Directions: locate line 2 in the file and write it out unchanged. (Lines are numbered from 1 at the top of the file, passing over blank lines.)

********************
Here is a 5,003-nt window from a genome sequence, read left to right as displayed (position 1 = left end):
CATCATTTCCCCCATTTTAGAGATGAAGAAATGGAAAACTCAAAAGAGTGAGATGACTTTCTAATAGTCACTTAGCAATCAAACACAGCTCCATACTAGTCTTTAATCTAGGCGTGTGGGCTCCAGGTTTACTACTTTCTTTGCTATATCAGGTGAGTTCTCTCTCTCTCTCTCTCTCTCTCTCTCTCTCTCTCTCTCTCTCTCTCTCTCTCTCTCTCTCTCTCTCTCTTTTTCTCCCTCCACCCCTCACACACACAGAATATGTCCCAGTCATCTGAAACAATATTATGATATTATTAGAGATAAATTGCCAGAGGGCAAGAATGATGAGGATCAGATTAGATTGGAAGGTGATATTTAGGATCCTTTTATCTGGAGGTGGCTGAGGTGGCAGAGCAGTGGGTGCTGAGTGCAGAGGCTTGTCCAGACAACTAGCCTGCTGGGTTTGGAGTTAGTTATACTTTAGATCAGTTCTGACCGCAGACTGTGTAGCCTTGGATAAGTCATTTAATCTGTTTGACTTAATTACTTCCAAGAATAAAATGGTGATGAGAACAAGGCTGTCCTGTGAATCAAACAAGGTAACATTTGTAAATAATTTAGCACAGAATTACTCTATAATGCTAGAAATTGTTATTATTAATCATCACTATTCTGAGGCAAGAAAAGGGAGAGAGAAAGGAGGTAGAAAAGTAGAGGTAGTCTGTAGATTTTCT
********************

CATCATTTCCCCCATTTTAGAGATGAAGAAATGGAAAACTCAAAAGAGTGAGATGACTTTCTAATAGTCACTTAGCAATCAAACACAGCTCCATACTAGTCTTTAATCTAGGCGTGTGGGCTCCAGGTTTACTACTTTCTTTGCTATATCAGGTGAGTTCTCTCTCTCTCTCTCTCTCTCTCTCTCTCTCTCTCTCTCTCTCTCTCTCTCTCTCTCTCTCTCTCTCTCTTTTTCTCCCTCCACCCCTCACACACACAGAATATGTCCCAGTCATCTGAAACAATATTATGATATTATTAGAGATAAATTGCCAGAGGGCAAGAATGATGAGGATCAGATTAGATTGGAAGGTGATATTTAGGATCCTTTTATCTGGAGGTGGCTGAGGTGGCAGAGCAGTGGGTGCTGAGTGCAGAGGCTTGTCCAGACAACTAGCCTGCTGGGTTTGGAGTTAGTTATACTTTAGATCAGTTCTGACCGCAGACTGTGTAGCCTTGGATAAGTCATTTAATCTGTTTGACTTAATTACTTCCAAGAATAAAATGGTGATGAGAACAAGGCTGTCCTGTGAATCAAACAAGGTAACATTTGTAAATAATTTAGCACAGAATTACTCTATAATGCTAGAAATTGTTATTATTAATCATCACTATTCTGAGGCAAGAAAAGGGAGAGAGAAAGGAGGTAGAAAAGTAGAGGTAGTCTGTAGATTTTCT